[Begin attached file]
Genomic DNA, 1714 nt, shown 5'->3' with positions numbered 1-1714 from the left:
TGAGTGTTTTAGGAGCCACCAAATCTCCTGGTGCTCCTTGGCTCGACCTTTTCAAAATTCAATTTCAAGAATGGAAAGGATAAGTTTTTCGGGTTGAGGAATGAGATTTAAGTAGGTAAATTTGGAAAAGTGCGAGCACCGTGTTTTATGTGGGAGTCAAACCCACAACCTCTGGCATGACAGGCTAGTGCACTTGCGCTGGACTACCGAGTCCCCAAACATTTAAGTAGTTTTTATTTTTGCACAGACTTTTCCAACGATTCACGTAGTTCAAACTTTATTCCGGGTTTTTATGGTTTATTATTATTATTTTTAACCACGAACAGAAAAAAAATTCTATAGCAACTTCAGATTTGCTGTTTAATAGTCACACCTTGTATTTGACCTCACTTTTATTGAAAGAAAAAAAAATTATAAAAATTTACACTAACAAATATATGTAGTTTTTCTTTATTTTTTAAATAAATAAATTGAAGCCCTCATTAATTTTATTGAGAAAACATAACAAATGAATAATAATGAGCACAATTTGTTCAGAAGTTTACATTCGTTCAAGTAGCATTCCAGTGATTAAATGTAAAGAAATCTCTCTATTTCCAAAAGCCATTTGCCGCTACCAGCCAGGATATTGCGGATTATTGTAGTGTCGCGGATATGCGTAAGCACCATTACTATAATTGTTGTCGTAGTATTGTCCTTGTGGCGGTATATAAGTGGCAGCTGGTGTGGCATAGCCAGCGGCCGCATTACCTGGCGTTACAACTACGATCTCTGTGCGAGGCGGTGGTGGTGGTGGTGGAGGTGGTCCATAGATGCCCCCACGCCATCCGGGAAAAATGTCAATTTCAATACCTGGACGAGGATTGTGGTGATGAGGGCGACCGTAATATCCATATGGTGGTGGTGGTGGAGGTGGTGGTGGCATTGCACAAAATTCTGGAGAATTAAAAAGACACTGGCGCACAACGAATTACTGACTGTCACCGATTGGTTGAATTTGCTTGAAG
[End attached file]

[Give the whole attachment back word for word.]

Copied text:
Genomic DNA, 1714 nt, shown 5'->3' with positions numbered 1-1714 from the left:
TGAGTGTTTTAGGAGCCACCAAATCTCCTGGTGCTCCTTGGCTCGACCTTTTCAAAATTCAATTTCAAGAATGGAAAGGATAAGTTTTTCGGGTTGAGGAATGAGATTTAAGTAGGTAAATTTGGAAAAGTGCGAGCACCGTGTTTTATGTGGGAGTCAAACCCACAACCTCTGGCATGACAGGCTAGTGCACTTGCGCTGGACTACCGAGTCCCCAAACATTTAAGTAGTTTTTATTTTTGCACAGACTTTTCCAACGATTCACGTAGTTCAAACTTTATTCCGGGTTTTTATGGTTTATTATTATTATTTTTAACCACGAACAGAAAAAAAATTCTATAGCAACTTCAGATTTGCTGTTTAATAGTCACACCTTGTATTTGACCTCACTTTTATTGAAAGAAAAAAAAATTATAAAAATTTACACTAACAAATATATGTAGTTTTTCTTTATTTTTTAAATAAATAAATTGAAGCCCTCATTAATTTTATTGAGAAAACATAACAAATGAATAATAATGAGCACAATTTGTTCAGAAGTTTACATTCGTTCAAGTAGCATTCCAGTGATTAAATGTAAAGAAATCTCTCTATTTCCAAAAGCCATTTGCCGCTACCAGCCAGGATATTGCGGATTATTGTAGTGTCGCGGATATGCGTAAGCACCATTACTATAATTGTTGTCGTAGTATTGTCCTTGTGGCGGTATATAAGTGGCAGCTGGTGTGGCATAGCCAGCGGCCGCATTACCTGGCGTTACAACTACGATCTCTGTGCGAGGCGGTGGTGGTGGTGGTGGAGGTGGTCCATAGATGCCCCCACGCCATCCGGGAAAAATGTCAATTTCAATACCTGGACGAGGATTGTGGTGATGAGGGCGACCGTAATATCCATATGGTGGTGGTGGTGGAGGTGGTGGTGGCATTGCACAAAATTCTGGAGAATTAAAAAGACACTGGCGCACAACGAATTACTGACTGTCACCGATTGGTTGAATTTGCTTGAAG